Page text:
Hedge funds are currently buying oil calls at $100/barrel and more. Speculators are betting that oil prices will not stop at their current price of $50/barrel, but continue rising until U.S. producers can get back into the game.
They might be right. There is no management of oil prices today, as there was in the 1950s with the Texas Railroad Commission or even in the 1970s with OPEC. Oil has become a market of wild price swings that take the rest of the global economy with it.
But the gains will likely be short-lived, and they could be the last desperate gasp of the global oil patch. That's because China and India are choking, not on the price but on burning fossil fuels. China now has nearly double the solar and wind power capacity of the U.S., and the gap is growing. Between them, China, India and Brazil invested nearly as much in renewables as the entire developed world last year, with $286 billion going into the field.
Here is the point the oil bulls still don't understand. When you get a barrel of oil you burn it and you have to get a new barrel. When you buy a solar system that delivers 1 MWatt of power, the demand is taken out of the market for decades.
Despite a continuing glut of coal and natural gas, Bloomberg expects four times more capital - $7.8 trillion - to go into renewable power plants than into coal and gas combined. Renewables will be delivering 70% of Europe's power and 44% of U.S. requirements.
This is the thumb placed down on fossil fuels. It's coming down hard and it's coming down permanently. The oil glut of 2015 was indeed created by fracking and Saudi policy, but the next downturn in oil prices will be caused by competition from renewables, primarily solar and wind. And it will be permanent.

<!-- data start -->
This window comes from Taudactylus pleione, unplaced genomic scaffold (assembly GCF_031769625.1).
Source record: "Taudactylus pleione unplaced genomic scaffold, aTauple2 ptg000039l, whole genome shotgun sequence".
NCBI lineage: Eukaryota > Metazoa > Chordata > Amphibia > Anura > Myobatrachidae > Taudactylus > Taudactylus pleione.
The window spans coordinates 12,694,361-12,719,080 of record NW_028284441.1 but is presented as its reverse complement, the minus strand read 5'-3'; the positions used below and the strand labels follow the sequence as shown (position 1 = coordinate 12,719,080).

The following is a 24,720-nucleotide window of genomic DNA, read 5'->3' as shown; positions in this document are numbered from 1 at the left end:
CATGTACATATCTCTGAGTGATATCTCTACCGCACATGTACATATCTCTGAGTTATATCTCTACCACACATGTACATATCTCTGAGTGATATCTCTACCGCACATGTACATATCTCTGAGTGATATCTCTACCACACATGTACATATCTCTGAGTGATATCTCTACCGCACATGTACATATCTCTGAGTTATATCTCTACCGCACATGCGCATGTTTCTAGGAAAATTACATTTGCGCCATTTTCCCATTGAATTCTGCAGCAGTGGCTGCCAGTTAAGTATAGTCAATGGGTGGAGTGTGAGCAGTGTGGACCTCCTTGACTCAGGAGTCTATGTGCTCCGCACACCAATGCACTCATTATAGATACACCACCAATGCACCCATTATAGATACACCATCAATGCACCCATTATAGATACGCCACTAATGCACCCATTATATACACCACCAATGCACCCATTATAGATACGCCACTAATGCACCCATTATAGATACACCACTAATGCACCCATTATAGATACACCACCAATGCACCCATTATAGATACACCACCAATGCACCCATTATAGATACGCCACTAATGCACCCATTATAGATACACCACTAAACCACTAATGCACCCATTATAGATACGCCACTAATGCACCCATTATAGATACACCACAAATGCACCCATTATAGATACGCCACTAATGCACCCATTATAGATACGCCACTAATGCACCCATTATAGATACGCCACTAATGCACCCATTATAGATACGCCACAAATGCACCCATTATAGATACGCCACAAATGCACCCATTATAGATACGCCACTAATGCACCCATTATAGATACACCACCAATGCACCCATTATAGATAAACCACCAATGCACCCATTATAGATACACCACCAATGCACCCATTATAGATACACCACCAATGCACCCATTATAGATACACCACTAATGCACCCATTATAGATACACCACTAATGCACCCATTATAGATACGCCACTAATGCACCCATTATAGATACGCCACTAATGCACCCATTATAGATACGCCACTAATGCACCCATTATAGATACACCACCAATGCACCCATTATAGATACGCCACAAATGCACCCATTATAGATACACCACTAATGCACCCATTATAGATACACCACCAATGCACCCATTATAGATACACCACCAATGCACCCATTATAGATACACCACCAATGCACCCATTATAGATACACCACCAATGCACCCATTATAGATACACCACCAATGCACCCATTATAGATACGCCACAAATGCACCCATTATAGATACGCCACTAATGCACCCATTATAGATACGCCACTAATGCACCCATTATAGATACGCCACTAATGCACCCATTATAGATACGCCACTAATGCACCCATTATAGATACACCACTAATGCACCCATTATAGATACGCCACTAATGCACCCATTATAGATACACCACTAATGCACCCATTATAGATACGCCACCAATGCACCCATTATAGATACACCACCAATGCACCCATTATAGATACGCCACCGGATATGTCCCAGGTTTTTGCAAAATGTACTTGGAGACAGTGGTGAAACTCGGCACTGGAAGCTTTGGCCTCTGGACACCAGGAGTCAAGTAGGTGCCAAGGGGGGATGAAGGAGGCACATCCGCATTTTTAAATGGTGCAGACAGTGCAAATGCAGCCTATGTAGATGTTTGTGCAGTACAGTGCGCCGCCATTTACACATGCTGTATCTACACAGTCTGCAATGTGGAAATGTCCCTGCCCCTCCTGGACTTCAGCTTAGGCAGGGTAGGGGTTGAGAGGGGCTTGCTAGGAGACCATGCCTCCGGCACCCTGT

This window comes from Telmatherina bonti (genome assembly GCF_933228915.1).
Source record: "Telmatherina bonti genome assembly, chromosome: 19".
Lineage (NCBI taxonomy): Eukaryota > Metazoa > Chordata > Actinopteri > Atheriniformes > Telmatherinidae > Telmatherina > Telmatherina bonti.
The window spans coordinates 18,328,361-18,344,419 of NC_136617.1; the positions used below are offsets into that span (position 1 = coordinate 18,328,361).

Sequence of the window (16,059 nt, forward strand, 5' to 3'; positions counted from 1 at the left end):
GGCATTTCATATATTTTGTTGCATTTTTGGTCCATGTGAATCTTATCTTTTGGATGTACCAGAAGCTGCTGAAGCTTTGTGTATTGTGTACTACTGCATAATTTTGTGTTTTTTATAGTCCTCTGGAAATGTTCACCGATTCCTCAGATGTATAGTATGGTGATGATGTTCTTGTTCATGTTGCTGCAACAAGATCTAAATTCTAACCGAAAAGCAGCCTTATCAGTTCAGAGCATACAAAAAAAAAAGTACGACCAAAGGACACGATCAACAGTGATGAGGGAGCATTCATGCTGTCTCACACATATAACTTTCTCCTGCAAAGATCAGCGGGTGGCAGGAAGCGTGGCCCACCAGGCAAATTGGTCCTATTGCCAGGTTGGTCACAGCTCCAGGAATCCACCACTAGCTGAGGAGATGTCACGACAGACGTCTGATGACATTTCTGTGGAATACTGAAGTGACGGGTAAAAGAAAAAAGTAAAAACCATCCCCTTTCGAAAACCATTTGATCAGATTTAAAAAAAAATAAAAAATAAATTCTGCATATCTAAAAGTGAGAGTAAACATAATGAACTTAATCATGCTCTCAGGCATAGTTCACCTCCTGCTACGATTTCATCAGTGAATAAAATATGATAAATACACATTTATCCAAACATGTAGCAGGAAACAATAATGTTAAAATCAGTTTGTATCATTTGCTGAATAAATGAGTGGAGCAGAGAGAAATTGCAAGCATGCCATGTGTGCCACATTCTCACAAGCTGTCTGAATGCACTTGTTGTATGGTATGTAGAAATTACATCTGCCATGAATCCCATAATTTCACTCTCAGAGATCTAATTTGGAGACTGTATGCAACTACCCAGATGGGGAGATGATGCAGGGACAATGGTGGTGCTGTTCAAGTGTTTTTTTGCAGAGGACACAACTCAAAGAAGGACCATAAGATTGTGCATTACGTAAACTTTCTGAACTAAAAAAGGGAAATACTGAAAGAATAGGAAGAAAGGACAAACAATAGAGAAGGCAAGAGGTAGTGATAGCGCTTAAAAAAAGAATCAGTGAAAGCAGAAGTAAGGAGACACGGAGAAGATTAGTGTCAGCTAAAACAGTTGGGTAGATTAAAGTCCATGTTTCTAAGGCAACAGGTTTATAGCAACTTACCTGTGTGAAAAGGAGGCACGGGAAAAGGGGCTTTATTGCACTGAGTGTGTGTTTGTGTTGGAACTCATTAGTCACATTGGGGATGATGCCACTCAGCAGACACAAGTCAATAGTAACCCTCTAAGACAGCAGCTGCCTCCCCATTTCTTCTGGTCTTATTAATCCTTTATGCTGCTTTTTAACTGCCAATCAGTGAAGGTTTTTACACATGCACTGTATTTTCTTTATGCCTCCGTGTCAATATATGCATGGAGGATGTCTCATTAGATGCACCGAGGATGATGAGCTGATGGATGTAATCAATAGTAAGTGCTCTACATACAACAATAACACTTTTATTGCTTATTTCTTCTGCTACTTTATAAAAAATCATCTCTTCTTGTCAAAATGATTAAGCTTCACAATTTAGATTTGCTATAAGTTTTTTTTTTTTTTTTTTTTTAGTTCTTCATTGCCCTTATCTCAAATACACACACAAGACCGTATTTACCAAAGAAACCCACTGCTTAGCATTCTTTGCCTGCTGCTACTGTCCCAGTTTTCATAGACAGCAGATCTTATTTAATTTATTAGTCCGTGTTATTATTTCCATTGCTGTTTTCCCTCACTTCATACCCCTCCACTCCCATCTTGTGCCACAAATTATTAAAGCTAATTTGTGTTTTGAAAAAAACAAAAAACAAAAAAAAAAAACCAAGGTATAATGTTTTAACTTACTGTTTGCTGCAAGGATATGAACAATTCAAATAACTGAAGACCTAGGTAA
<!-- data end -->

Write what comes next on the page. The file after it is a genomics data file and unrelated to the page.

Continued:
That's no longer just some crank environmentalist talking. That's what market analysts are now starting to say. And my feeling is they're being pessimistic. Some 64% of new power generation in 2016 came from solar power, which should grow 119% for the year.
The 16 GWatts of new power generated from solar still won't make a huge dent in baseload demand, which is a constant 373 GWatts, but utilities are now the biggest investors in the space. They are looking at the bottom line, not the planet's future, and it comes up solar.
The problem for solar investors is that this still does not guarantee them a return. The Guggenheim Solar ETF (NYSEARCA:TAN) remains down 51% on the year. None of the major solar stocks have seen any positive price movement in the last year - industry leader First Solar (NASDAQ:FSLR) is down 4%.
Instead, the big gains in solar are going to the buyers of projects, the utilities. PG&E (NYSE:PCG) stock has delivered a 25% return over the last year, plus a dividend currently yielding 3.1%. Southern Co. (NYSE:SO) is up 21% and yields 4.38%.
If you see a bright solar future, in other words, the utilities have been shown to be the way to bet.
Disclosure: I/we have no positions in any stocks mentioned, and no plans to initiate any positions within the next 72 hours.
I wrote this article myself, and it expresses my own opinions. I am not receiving compensation for it (other than from Seeking Alpha). I have no business relationship with any company whose stock is mentioned in this article.